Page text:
Breathing life into the city’s many congested arteries

FAPCCI-sponsored meet on transport policy reposes faith on an efficient transport system as the solution to the city’s crowded roads

Updated - November 16, 2021 09:41 pm IST

Published - January 04, 2014 10:57 pm IST - Hyderabad:

It turned out to be a nostalgic affair for most. The meeting convened by the Federation of Andhra Pradesh Chambers of Commerce and Industry (FAPCCI) to discuss the ‘Draft Comprehensive Transportation Plan of HMDA’ here on Saturday saw speakers going down the memory lane to recall how free Hyderabad’s roads were some 30 years ago.

“We used to play cricket on the Liberty road but now one can’t think of playing – even at midnight,” said FAPCCI president Srinivas Ayyadevara.

Other participants also recalled similar instances. “But somewhere, we lost the city’s identity and ourselves in the growth,” said V. Madhwaraja, chief engineer, HMDA.

Integrated townships

The programme threw up some practical suggestions on how to tackle the chaotic traffic. A FAPCCI member suggested the development of integrated townships to reduce congestion in the city. At present, 10 per cent of the State population lives in Hyderabad.

Tweak office timings

Sheshadari of Safilguda suggested staggering of office timings to reduce traffic movement on roads and strict implementation of free left turn.

Gabriel Odin, a French national, wanted promotion of the car-sharing concept in Hyderabad. Besides reducing traffic, it benefited everyone, he said.

Rising numbers

Mr. Madhwaraja called for proper planning, given that it took Hyderabad 400 years to grow to a population of 90 lakh. But it would hardly take 30 years to touch the 190 lakh mark.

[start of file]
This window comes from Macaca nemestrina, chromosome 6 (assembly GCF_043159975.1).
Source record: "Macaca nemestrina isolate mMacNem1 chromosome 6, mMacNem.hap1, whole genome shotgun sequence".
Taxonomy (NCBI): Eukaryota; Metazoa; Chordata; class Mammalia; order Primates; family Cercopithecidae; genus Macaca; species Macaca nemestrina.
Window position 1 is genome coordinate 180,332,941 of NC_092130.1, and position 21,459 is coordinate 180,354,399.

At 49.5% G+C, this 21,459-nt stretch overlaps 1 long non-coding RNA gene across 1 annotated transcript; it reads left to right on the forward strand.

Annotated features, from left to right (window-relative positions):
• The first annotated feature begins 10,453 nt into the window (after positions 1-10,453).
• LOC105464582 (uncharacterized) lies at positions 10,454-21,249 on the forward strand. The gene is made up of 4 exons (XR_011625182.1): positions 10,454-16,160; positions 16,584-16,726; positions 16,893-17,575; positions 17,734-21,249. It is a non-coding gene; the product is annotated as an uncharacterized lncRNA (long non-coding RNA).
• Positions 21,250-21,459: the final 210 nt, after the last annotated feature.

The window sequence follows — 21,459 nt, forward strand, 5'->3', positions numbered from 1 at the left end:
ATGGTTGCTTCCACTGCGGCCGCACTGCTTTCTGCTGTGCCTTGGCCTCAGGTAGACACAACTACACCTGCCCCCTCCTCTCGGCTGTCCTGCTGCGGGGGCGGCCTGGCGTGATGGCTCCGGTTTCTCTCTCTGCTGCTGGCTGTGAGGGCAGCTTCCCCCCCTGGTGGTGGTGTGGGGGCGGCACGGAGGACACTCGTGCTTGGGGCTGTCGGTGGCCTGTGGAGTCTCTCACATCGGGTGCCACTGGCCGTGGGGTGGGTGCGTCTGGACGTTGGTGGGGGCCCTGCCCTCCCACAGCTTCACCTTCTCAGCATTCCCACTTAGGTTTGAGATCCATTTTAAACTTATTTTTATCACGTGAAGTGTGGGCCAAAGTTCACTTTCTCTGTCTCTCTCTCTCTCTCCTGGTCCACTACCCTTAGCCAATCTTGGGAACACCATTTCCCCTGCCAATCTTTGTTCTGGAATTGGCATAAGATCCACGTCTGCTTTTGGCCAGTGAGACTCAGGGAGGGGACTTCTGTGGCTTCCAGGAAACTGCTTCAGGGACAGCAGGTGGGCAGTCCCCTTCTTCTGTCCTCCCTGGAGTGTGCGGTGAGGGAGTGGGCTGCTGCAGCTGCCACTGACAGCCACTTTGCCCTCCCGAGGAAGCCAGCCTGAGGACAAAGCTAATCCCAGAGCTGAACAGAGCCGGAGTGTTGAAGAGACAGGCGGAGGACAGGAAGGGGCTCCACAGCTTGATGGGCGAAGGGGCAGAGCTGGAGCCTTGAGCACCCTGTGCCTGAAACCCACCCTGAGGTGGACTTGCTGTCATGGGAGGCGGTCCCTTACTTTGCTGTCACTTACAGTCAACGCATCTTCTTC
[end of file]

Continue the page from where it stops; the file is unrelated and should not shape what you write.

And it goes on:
“In the next three decades, we will add another Hyderabad to the present one,” he said.

Road congestion continued despite flyovers, MMTS, ORR and widening of roads.

There was a limit to the widening of roads. The only answer was the provision of an efficient, affordable and convenient public transport system.

The government had made huge investments, but transport projects had long gestation period, he said.

Mr. Madhwaraja called for curbing unwanted trips in the core area of city. He was against providing parking space in core areas as it would add to the congestion.

Urban planner T.S. Reddy, who is also team leader at LEA Associates South Asia, said the Metro rail was the answer to the burgeoning traffic problem, although there was criticism from some quarters.

Stating that public transport should be optimised, he said a healthy city should have 30 to 40 km per hour of travel.

The movement of goods traffic was expected to rise, with 50,000 vehicles entering and leaving the Hyderabad Metropolitan Area (HMA) every day.

Earlier, Mr. Ayyadevara said the industry and trade should have a hassle free corridor for goods transport and convenient transport for their employees to travel to work place in minimal time.

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